As boards recruit more young, digital directors, the average age of S&P 500 board members also continues to rise. At first blush, this seems like quite a paradox.
This year, boards have welcomed a record number of first-time directors. According to Spencer Stuart’s 2017 U.S. Board Index, nearly half (45%) of all new S&P 500 board members in 2017 are joining a board for their first time (up from 32% last year). At the same time, we’ve seen the average age of today’s board members rise to 63 (up from 61 a decade ago); and, an increasing number of S&P 500 boards are moving their mandatory retirement age to 75. So what’s powering these two seemingly antithetical trends?
A Growing Demand for Active & Age-Diverse Directors
In a recent episode of Inside America’s Boardrooms, Julie Hembrock Daum, Leader of Spencer Stuart’s North American Board Practice, dives into the numbers and provides some context on age diversity in S&P 500 boardrooms.
Every industry is being disrupted, explains Daum. So when today’s boards get an opening, they’re looking for people who understand “technology or data analytics or digital—or [someone] who’s been in a company that’s been disrupted.” Boards are also specifically looking for candidates who are younger and not retired, added Daum.
Boards are aging in the U.S. So what they want are people who are active and competing in the world today—and who are going to stay competing in this world as it quickly evolves.
However, despite a clear demand for next-gen directors, two key challenges continue to play a role: First, the rate at which S&P 500 board seats turn over is quite slow at only 8% in a given year. Second, some boards today feel torn between recruiting a director who’s highly specialized in one area (e.g., cybersecurity or digital transformation) and a director with a wider range of board or operational experience.
Technology Specialization vs. Wide-Ranging Board Experience
How real is this dichotomy? The spectrum of experiences among today’s board candidates is too often polarized; yet, it also reflects the fact that younger and, in some cases, first-time directors will be joining the board without the traditional buckets of board experience (e.g., finance, executive leadership)—but is that such a bad thing?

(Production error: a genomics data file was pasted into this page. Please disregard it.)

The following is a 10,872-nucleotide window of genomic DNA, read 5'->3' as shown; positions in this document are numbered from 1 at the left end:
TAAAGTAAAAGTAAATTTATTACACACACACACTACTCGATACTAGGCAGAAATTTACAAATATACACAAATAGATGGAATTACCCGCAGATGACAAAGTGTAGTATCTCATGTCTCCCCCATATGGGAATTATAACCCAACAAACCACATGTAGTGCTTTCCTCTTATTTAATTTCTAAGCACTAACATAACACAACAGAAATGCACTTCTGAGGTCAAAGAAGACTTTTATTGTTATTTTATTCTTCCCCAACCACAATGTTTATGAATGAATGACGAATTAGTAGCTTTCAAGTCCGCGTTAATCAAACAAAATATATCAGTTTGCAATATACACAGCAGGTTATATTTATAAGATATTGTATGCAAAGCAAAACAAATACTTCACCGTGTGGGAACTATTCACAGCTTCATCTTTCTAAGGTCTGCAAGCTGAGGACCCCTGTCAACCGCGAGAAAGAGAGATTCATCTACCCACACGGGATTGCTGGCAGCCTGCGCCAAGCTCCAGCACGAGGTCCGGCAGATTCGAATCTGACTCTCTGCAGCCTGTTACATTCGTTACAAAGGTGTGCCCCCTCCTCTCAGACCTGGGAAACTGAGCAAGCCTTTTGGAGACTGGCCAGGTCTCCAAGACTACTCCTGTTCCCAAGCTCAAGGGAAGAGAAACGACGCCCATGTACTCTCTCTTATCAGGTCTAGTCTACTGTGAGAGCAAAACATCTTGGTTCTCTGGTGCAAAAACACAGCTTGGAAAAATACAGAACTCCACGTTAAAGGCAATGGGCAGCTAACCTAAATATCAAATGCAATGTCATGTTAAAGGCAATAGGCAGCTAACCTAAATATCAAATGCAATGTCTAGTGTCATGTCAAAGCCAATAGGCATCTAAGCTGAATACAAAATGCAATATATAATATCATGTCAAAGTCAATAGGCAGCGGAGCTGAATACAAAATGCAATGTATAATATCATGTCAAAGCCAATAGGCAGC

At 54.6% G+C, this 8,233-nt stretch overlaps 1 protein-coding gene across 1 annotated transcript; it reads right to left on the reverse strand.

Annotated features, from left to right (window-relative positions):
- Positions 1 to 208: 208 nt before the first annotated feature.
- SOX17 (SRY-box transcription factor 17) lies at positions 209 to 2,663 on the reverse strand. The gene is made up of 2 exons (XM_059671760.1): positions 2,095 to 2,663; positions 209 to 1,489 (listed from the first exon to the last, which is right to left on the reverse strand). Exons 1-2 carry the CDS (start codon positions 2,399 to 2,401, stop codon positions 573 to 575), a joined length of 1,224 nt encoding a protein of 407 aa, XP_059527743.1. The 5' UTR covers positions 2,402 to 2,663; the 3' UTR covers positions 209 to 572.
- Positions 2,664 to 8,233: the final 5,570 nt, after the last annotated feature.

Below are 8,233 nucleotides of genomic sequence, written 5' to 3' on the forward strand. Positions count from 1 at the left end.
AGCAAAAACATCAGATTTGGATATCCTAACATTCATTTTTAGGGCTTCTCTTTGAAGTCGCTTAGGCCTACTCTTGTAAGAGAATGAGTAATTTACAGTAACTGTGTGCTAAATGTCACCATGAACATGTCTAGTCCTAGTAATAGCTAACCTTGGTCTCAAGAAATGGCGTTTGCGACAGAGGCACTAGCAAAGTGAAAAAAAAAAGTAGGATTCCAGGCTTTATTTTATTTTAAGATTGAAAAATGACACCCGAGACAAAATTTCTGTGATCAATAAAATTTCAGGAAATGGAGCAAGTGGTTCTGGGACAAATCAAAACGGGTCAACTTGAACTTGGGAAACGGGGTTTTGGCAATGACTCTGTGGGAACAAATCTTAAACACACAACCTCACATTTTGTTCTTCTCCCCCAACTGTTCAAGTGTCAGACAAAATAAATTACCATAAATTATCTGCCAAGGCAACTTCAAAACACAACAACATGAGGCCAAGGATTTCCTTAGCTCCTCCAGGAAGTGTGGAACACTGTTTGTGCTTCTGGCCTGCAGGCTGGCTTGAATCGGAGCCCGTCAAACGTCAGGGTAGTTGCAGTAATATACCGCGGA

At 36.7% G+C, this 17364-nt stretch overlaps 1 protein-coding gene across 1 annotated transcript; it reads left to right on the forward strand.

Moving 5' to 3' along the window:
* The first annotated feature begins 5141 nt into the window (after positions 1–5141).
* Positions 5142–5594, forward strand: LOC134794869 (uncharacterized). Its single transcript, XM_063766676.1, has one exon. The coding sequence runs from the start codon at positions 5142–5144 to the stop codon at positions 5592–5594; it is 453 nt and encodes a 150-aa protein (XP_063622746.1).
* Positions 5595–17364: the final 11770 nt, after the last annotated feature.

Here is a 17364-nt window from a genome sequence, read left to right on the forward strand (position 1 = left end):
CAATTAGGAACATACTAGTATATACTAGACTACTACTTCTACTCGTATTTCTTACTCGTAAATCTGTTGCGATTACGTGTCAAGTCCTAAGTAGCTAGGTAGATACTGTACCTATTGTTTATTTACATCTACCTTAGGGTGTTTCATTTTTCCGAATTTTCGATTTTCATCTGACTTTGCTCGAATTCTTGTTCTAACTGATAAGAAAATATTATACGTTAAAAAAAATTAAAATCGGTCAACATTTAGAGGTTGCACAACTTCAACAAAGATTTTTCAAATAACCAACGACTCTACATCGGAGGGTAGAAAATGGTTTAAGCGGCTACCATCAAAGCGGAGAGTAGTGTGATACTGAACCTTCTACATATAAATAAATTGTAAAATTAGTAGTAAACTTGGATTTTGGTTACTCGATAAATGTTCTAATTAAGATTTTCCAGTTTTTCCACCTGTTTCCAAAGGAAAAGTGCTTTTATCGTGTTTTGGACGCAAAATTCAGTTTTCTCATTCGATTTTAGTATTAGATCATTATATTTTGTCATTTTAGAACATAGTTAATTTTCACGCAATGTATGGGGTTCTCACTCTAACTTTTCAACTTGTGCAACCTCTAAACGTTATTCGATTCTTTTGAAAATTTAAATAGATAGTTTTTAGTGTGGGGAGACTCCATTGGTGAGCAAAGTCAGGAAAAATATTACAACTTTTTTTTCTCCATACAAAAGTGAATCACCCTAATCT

In a recent Q&A, we asked PwC’s Leah Malone whether boards should be thinking differently about the ways that next-gen directors can contribute:
…Does every director need to have multiple decades of experience in the industry? No – especially if you already have directors in the room who can bring that experience to bear. What directors really need to be able to do is to ask the right questions. That could mean that they have deep business or operational experience, or it could mean that they bring valuable insight into marketing issues, human capital management, Millennial spending habits, technology or other areas of expertise. The talent and the ability to bring something unique to the boardroom is often there, it just may not look like what the board is used to.
Next-gen directors come with a different set of experiences. Those board members who struggle to see the value often fail to recognize how today’s business landscape has shifted.
Regardless, Daum said, today’s boards are still tasked with how best to approach these new and highly specialized areas of oversight, whether cybersecurity or ecommerce. And the solutions are never as easy as recruiting a single director.
Board Member Age on the Rise
Despite the increase in younger, first-time directors, board member ages and mandatory age limits continue to rise. Why is that?
As stated above, the average age of an S&P 500 board member has climbed to 63. Of all the S&P 500 boards with mandatory retirement ages, 39% have set their limit at 75 or older (up from 20% in 2011).
“Right now, only 4% of boards have a 70-or-under retirement age,” said Daum. “What that means is that boards are older, and they’re retired.”
In her episode, Daum described the chain reaction that occurred following the 2008 financial crisis, as boards have steadily inched up their age limits to retain valuable board talent. There’s nothing wrong with extending the tenure of your best board members—except when the whole board is between the ages of 65 and 75 with a similar set of experiences.
“You need wisdom in the room,” said Daum. “You need people who’ve seen everything—who’ve been on boards for a while. But you really need people who understand this world that we’re competing in.”
As Malone pointed out in her Q&A, the term “age diversity” is largely undefined and relative to each board—and perhaps it should stay that way:
We see boards where the age span between directors is 25 or 30 years, yet every director is over the age of 50. Does that qualify as diversity of age? You could also have a board where every director is between 45 and 55. That would be a young board, but it is not actually diverse in age.
“Where this is all leading,” said Daum, “is that boards need to start thinking about turnover in a different way.”
What seems to be a paradox may not have to be. In theory, both trends (i.e., the demand for next-gen directors and the increasing mandatory age limits) lay the groundwork for more age diversity on boards. We’ll be anxious to see where boards go from here.